Still there have been some benefits..... whilst OH worked during the evenings she would come in and make me cups of tea, dog sitting and a presence in the house. I do know the younger child resented all this.... but... you end up "helping" the offspring. Now though at 44 she is living independently of me again. I can see how the OP 'fell into' all this.
  17. install

    install Star commenter

    Agree but its not what I suggested for the son..
  18. monicabilongame

    monicabilongame Star commenter

    Come back and say this when you have lived with this situation, or worked closely with people who are living with this situation.
    I have worked with parents who have evicted their grown up children who have basically been doing nothing for themselves and expecting parents not only to house them (and their partners/children etc.) but pay for it all. And I have worked with parents who are in the same situation but cannot bring themselves to act in such an 'unparental manner' - and I which of those parents are the ones who are now much more mentally stable, less stressed, happier, more confident, not in fear of losing their homes or their health, and feel much more in control of their lives....and no longer fear their grown-up children's manipulation and coercion. The ones who still have their grown-up children at home are progressively becoming more depressed, more stressed, more fearful, older, less confident and poorer. But hey, if that's what you think parenting is all about, then crack on.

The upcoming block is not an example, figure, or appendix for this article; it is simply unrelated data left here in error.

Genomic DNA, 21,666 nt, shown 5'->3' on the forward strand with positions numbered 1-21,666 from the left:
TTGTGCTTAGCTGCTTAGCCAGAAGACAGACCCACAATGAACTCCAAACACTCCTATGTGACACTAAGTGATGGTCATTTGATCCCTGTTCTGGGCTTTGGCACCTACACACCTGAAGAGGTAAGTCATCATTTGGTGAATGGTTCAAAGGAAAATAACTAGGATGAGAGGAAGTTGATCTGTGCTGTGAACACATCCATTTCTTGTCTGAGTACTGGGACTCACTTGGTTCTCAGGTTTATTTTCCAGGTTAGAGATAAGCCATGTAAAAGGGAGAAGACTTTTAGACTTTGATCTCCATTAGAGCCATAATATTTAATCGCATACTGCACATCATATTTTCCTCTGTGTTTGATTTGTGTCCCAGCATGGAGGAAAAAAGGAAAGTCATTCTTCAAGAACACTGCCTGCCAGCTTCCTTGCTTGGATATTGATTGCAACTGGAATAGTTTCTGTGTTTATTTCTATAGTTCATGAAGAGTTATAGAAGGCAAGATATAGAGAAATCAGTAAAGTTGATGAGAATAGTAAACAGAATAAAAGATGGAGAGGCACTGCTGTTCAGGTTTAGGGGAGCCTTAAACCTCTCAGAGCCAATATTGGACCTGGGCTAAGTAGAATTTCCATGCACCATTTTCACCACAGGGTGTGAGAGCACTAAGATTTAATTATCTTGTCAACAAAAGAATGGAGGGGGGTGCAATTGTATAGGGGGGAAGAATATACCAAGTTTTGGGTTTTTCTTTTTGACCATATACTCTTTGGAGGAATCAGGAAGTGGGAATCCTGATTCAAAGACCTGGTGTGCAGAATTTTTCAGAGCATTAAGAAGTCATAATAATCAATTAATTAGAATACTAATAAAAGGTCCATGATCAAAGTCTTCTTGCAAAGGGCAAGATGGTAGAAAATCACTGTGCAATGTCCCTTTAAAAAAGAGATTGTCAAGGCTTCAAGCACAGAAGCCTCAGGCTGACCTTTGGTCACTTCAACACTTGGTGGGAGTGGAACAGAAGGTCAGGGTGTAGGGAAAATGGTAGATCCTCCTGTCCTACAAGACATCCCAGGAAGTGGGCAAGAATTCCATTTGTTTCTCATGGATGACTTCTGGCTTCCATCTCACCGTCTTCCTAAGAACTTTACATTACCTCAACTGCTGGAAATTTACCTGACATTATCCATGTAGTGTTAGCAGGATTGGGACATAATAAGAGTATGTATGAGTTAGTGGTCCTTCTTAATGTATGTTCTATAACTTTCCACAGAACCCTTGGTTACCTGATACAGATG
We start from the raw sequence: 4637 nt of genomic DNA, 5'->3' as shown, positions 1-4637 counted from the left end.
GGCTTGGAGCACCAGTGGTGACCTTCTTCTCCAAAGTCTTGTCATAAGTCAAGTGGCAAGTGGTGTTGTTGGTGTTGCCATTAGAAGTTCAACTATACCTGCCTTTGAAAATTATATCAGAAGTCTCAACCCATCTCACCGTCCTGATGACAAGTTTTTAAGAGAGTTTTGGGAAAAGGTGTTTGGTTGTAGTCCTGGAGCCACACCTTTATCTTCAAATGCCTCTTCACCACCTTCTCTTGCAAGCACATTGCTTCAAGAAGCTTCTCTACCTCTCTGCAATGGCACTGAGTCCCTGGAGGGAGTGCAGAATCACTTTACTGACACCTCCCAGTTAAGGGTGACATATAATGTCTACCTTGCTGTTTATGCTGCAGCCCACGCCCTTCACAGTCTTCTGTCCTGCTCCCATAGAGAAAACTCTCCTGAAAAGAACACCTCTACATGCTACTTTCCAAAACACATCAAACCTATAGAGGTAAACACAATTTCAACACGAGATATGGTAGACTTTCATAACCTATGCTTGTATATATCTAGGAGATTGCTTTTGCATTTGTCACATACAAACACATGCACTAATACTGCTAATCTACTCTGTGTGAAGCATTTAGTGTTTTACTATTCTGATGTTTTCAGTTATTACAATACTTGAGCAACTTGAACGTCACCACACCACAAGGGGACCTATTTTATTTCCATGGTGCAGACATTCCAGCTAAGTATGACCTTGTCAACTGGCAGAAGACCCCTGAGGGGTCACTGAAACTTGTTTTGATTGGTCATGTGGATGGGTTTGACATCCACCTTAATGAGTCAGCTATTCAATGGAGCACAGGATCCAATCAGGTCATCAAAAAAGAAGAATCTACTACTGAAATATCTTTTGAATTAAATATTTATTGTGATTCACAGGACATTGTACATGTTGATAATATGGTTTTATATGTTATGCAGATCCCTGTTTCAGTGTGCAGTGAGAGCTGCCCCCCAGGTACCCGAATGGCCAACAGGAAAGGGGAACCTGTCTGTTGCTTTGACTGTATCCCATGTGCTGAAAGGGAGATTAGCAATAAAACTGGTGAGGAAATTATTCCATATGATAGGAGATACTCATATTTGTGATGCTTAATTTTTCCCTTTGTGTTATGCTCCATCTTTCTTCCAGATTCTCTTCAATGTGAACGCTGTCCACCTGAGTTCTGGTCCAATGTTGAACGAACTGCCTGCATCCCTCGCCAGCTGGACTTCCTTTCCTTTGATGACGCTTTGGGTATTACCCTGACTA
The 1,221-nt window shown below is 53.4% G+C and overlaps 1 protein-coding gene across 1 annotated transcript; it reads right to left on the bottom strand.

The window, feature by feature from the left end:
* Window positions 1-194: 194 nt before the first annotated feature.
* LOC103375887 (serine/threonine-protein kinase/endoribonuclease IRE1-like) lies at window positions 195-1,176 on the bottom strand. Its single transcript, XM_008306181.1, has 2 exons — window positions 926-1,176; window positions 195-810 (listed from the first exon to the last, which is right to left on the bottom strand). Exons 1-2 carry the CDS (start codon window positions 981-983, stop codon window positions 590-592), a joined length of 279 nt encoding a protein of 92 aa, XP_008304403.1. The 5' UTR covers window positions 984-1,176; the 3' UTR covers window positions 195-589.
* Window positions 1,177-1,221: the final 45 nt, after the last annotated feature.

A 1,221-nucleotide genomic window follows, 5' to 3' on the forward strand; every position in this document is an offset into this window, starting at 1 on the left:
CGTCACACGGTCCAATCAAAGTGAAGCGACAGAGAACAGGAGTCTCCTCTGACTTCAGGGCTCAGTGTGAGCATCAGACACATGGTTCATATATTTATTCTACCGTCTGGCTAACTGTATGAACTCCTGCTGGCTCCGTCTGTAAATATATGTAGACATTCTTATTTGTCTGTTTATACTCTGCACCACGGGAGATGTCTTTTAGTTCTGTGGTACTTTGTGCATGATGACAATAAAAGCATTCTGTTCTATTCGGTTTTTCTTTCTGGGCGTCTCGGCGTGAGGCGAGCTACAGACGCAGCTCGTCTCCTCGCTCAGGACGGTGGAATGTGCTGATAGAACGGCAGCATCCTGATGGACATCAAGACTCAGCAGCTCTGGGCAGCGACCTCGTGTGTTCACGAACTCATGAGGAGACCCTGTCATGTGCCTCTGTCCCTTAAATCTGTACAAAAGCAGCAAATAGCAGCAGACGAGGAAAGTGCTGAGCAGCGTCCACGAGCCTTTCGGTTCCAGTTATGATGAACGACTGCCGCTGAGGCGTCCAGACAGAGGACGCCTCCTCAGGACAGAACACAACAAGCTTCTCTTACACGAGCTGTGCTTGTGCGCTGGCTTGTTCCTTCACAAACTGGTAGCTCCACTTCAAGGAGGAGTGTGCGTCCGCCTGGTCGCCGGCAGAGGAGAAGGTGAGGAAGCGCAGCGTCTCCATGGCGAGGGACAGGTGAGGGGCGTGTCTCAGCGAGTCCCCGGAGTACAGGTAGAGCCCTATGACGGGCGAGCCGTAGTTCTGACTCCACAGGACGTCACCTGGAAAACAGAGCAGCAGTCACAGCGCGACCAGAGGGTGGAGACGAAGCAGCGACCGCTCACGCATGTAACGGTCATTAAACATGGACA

eljefeb90, knitone, install and 5 others like this.
  19. moonpenny

    moonpenny Occasional commenter

    I think you need to give more information about your situation as it’s hard to give advice based on the info you have given